If you’re interested in buying a pre-construction building, you may have a few questions about the process. How do I choose the right building? What should I look for in terms of construction quality? What are some of the pitfalls to avoid? We’ve put together this guide to help buyers navigate the pre-construction process and make an informed decision. Here are four tips for buying a pre-construction building.
Research the Developer
Buyers of a new property should do their homework just as well as they would before purchasing an old residence. Researching the developer or builder of a pre-construction property is very crucial. Ensure that the developer has cleared the site properly. The entire area needs to be removed and graded. In a neighborhood with homeless encampments, it is necessary to remove those structures and ensure there are routine homeless encampment cleanups to safeguard the health and safety of the site.
Examine the Home Model
Remember that model homes are typically the most luxurious options for house hunting. These houses will most likely offer amenities not found in the typical house. There will be optional paid upgrades for many of these features. Real estate brokers should be able to provide you with a list of amenities that are considered par for the course.
You will also be provided with a breakdown of typical upgrades and their respective prices. Different prefab home manufacturers may include amenities, like a garage, in their base models. Additionally, in terms of mechanical and electrical systems, you should check over their standards to get an idea of what they are like. Then you can determine whether or not you need to go with different plumbing and lighting.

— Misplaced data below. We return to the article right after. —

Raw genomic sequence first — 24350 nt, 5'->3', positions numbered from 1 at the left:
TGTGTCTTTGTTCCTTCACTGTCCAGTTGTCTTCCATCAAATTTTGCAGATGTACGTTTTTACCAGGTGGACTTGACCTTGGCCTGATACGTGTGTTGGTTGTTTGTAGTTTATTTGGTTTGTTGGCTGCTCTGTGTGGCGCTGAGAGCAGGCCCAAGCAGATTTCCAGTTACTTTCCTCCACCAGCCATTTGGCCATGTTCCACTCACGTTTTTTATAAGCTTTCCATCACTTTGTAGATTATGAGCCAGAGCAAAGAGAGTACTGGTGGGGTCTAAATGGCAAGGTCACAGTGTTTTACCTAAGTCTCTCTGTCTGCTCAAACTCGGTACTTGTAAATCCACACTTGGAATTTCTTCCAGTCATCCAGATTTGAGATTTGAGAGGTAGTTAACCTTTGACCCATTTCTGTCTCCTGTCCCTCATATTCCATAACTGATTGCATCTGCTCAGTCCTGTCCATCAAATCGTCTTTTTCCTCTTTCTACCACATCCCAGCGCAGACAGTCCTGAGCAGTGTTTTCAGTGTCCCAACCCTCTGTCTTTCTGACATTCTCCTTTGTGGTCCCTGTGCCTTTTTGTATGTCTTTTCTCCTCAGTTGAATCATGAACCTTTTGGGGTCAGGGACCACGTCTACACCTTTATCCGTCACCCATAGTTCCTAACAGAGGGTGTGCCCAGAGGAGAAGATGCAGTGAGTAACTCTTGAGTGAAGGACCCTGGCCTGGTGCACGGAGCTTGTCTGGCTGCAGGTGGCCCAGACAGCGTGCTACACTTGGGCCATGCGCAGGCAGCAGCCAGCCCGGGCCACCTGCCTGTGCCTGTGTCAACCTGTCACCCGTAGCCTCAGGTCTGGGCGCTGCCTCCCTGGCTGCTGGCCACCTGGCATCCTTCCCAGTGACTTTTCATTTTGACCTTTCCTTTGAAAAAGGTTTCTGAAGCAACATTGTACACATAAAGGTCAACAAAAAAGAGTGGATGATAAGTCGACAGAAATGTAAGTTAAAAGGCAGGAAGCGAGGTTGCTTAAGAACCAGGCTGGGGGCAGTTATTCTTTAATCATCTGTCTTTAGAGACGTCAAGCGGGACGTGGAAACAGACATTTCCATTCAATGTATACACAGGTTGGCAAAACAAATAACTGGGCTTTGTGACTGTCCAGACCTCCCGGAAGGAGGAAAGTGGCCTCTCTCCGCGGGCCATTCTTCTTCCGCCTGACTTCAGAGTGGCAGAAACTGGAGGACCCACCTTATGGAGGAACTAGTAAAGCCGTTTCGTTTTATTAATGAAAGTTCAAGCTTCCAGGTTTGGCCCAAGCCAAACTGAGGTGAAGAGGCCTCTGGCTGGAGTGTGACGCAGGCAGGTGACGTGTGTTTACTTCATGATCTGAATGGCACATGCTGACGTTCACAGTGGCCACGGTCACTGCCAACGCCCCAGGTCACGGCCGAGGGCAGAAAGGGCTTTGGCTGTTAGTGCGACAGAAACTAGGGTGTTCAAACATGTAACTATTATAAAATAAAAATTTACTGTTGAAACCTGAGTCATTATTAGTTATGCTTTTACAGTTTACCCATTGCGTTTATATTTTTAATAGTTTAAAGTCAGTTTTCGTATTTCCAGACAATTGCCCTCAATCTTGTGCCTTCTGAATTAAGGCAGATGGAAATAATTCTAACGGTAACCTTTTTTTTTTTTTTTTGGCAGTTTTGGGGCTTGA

Pre-construction buildings, like any investment property, are only as good as their location. When looking for a new place to call home, it’s essential to consider the neighborhood’s vibe. You may be buying into a project that won’t be developed for another three to four years, leaving you wondering if there will even be a market for your apartment once it’s finished.
Successful investments for many clients have been made in areas with a history of appreciation, such as downtown or areas with convenient public transportation to the city center. Building in a high demand area will cost more per square foot than in the suburbs, but you can rest assured that your house will not remain empty for long.
You likely won’t have to worry about hooking up any utilities if you purchase a lot in an already established community. To facilitate construction, your developer probably stubbed all utilities to each lot. If you’re building on an undeveloped plot of land, you’ll need to arrange to have utilities installed before you dig any foundations. Before laying a foundation, you should locate the service entrances for the house’s utilities. As a bonus, having access to utilities like electricity and water makes construction go more quickly and efficiently.
When buying a pre-construction, there is no fixed schedule for completion. The typical completion date listed in contracts is at least a year away. Even so, the builder reserves the right to alter the date as stated in the agreement. Therefore, the builder can push the closing date back numerous times, potentially until an outside completion date years after the initial closing date estimate. The buyer must continue paying for the house for an unlimited time.